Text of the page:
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Trade in Intermediates and the Rise in Wage Inequality in the UK: A GNP Function Approach

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  • Alexander Hijzen
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    Abstract

    This paper contributes to the debate on trade and wages by estimating a GNP function for the United Kingdom using data for the period 1975-1999. Consistent with standard trade theory the GNP function treats factor supplies and output prices as exogenous and factor prices and output supplies as endogenous. Moreover, the GNP function explicitly distinguishes between different sectors and is therefore in principle consistent with general equilibrium trade theory. The signs of the estimated elasticities were mostly in line with theoretical predictions. The main findings of this paper are the following. Firstly, the skill bias of technological change is found to be the predominant source of the increase in wage inequality. Secondly, while the paper provides mixed results for the role of all trade, the results provide some evidence in support of the outsourcing-hypothesis which asserts that international outsourcing constitutes an important contributing factor to the widening wage gap. Finally, the factor-price insensitivity theorem does not seem to hold for the UK.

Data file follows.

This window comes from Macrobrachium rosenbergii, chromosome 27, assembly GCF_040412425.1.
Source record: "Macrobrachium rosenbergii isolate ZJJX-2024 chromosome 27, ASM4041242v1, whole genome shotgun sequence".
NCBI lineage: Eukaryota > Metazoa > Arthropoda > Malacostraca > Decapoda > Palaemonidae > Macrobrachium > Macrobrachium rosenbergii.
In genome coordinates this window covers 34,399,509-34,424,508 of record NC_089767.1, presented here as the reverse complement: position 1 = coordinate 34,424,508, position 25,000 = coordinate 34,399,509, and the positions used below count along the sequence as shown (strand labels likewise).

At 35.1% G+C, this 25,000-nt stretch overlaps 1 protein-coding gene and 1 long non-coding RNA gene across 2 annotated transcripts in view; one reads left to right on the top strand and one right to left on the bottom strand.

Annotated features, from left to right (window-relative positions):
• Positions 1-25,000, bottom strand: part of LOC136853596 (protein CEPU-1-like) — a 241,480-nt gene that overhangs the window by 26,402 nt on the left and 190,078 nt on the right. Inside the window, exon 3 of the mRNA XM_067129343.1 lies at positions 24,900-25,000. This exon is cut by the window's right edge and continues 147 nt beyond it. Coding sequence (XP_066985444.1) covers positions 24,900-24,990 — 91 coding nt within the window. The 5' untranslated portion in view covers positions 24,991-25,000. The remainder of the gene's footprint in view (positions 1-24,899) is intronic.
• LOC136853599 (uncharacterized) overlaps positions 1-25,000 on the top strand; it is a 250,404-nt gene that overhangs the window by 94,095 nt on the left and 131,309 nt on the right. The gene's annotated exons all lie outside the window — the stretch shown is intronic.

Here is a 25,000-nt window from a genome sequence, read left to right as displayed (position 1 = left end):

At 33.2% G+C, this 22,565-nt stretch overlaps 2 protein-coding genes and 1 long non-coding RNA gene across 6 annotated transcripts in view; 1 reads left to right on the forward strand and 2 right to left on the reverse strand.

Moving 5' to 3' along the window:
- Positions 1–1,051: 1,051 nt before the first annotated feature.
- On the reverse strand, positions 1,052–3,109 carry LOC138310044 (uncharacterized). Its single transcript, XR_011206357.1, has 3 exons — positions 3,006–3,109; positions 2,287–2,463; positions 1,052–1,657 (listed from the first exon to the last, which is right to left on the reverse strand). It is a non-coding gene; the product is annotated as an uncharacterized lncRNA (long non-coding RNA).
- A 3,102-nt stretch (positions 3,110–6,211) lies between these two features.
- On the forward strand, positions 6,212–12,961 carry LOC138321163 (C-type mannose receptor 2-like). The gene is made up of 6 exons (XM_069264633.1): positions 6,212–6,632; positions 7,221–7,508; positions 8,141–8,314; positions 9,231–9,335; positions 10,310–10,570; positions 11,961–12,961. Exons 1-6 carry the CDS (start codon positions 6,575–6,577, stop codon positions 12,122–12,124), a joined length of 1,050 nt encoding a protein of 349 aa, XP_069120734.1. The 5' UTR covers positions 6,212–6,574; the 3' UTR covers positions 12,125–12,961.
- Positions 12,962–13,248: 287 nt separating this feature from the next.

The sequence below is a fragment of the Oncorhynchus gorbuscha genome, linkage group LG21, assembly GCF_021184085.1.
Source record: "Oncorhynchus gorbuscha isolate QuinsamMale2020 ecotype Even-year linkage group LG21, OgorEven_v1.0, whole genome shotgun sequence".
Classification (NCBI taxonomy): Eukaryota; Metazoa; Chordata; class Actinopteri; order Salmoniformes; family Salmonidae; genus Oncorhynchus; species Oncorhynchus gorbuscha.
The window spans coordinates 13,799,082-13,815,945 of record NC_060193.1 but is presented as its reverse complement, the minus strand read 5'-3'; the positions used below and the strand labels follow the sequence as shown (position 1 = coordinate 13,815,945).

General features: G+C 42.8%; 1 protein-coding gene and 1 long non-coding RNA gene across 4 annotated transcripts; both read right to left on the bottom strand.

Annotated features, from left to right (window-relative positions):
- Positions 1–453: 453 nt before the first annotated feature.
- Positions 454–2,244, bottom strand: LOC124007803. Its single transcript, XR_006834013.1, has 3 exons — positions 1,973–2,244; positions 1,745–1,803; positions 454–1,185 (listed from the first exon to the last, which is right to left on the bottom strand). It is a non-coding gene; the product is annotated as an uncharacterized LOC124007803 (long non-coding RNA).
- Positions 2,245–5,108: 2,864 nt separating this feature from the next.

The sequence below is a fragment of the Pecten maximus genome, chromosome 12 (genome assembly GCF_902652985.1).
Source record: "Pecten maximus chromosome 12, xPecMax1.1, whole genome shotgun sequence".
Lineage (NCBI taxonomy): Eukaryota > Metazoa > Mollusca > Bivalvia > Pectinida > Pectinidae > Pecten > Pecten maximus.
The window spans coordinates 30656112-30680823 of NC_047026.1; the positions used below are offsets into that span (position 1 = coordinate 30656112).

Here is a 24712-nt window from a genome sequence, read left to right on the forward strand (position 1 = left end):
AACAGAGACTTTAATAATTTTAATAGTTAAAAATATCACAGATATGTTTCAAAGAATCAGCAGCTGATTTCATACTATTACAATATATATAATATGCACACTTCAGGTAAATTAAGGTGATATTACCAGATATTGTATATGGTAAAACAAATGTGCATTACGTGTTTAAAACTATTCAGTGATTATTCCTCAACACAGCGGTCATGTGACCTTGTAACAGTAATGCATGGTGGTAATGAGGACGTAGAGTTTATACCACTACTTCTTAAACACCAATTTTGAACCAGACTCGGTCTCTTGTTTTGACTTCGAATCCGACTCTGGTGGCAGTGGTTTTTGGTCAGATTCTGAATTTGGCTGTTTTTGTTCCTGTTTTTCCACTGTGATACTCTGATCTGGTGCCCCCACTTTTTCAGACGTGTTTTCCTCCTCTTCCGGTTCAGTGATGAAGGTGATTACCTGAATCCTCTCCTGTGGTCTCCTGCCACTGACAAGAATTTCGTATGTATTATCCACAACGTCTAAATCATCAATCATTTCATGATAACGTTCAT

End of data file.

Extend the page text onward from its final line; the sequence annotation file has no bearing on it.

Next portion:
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    File URL: http://repec.org/esNASM04/up.6431.1075289762.pdf
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    Bibliographic Info

    Paper provided by Econometric Society in its series Econometric Society 2004 North American Summer Meetings with number 224.

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    Date of creation: 11 Aug 2004
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    Handle: RePEc:ecm:nasm04:224

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    Keywords: trade; factor supplies; wage inequality; GNP function;

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    21. Jeffrey D. Sachs & Howard J. Shatz, 1994. "Trade and Jobs in Manufacturing," Brookings Papers on Economic Activity, Economic Studies Program, The Brookings Institution, vol. 25(1), pages 1-84.
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    Blog mentions

    As found by EconAcademics.org, the blog aggregator for Economics research:
    1. "British workers hit hard"
      by chris dillow in Stumbling and Mumbling on 2014-04-22 13:28:12

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